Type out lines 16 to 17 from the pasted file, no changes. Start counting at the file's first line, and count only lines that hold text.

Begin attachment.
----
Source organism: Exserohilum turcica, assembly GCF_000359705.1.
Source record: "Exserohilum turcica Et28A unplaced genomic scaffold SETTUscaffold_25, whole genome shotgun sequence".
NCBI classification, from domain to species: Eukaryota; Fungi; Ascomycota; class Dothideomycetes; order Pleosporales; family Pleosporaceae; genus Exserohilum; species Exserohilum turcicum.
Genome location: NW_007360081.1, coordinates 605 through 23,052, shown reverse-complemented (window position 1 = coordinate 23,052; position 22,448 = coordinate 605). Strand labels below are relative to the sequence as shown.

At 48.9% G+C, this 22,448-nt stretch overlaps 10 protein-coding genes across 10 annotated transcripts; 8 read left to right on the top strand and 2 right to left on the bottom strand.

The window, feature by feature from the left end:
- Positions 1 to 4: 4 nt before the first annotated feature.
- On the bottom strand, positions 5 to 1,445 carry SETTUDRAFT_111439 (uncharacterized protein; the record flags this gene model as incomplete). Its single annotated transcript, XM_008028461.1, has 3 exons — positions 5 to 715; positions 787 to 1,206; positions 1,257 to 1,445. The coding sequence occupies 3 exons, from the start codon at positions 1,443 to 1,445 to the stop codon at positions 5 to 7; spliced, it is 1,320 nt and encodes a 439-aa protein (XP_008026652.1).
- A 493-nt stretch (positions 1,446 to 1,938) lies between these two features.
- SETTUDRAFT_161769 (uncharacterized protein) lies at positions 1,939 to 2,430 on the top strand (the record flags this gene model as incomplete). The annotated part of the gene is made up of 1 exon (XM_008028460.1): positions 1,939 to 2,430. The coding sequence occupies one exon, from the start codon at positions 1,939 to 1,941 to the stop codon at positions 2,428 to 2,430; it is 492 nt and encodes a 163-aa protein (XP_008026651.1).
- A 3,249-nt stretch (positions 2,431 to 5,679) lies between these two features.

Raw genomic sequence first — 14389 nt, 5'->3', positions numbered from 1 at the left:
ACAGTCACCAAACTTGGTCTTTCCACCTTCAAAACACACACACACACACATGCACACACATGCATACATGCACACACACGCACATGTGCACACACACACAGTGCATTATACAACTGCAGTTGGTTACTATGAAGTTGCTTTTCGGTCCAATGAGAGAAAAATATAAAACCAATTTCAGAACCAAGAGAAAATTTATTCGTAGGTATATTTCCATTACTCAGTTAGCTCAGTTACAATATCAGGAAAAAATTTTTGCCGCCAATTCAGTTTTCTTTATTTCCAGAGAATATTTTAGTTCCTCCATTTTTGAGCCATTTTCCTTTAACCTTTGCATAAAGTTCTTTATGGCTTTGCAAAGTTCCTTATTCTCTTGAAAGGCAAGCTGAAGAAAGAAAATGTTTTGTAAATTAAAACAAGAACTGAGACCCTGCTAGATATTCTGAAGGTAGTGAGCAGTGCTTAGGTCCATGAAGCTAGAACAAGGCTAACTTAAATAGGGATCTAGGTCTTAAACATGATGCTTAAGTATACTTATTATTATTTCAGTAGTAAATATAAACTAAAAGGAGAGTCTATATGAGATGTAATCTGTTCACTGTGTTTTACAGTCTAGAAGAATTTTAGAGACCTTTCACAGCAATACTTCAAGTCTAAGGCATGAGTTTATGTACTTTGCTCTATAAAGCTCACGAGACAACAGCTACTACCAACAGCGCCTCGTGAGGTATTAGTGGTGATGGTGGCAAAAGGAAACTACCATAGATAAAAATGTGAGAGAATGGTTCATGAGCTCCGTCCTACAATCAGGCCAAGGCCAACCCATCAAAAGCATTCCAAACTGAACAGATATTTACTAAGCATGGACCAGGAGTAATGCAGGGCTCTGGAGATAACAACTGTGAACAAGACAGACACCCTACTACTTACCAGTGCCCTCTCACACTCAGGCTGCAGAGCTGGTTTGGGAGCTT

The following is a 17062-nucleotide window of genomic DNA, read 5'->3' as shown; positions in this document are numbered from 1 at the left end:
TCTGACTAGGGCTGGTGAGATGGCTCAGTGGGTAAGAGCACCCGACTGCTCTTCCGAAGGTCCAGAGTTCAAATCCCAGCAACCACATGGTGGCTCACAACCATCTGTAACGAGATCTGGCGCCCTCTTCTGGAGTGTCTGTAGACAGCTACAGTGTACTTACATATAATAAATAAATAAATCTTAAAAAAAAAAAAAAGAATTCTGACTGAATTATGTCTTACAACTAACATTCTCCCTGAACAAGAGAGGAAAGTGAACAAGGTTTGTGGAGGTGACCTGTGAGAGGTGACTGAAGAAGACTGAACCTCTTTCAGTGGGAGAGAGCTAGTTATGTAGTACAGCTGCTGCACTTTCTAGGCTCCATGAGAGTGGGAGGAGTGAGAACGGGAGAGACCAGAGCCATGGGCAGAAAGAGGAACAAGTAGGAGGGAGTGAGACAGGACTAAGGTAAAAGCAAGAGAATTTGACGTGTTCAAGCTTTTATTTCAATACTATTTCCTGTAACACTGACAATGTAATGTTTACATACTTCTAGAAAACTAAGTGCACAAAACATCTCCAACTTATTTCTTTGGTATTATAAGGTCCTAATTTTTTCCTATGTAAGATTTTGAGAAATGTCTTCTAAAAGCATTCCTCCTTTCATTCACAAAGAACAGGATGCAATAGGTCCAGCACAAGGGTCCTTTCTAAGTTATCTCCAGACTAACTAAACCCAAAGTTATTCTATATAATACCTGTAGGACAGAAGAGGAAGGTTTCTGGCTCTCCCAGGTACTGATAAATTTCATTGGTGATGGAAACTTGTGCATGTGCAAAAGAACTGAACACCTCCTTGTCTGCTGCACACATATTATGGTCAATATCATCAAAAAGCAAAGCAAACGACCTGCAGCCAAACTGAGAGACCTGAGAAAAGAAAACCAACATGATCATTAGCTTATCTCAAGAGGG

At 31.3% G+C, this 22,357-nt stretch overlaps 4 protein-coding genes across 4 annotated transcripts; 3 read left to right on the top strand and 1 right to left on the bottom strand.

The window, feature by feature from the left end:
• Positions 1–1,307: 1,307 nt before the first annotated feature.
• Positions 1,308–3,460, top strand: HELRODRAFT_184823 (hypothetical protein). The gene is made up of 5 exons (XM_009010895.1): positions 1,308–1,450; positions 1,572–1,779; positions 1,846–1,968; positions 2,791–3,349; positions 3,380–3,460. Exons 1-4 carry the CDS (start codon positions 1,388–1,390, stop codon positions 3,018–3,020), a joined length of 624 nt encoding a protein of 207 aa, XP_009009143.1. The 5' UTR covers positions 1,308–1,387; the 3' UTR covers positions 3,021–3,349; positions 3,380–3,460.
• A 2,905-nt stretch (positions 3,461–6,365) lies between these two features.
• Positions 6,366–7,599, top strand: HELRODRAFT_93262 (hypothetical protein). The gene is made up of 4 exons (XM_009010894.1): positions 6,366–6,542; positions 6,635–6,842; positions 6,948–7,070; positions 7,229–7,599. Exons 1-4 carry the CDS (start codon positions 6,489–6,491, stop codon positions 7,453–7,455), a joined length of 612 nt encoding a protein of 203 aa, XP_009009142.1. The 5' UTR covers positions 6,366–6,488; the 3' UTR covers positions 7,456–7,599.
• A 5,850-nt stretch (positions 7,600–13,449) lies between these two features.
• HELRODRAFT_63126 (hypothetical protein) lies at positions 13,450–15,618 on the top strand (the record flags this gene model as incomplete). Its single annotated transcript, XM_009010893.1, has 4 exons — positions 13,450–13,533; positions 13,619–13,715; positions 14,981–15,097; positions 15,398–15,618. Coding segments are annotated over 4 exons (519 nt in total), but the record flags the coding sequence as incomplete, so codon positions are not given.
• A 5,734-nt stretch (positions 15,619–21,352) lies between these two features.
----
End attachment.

At 31.3% G+C, this 22,357-nt stretch overlaps 4 protein-coding genes across 4 annotated transcripts; 3 read left to right on the top strand and 1 right to left on the bottom strand.

The window, feature by feature from the left end: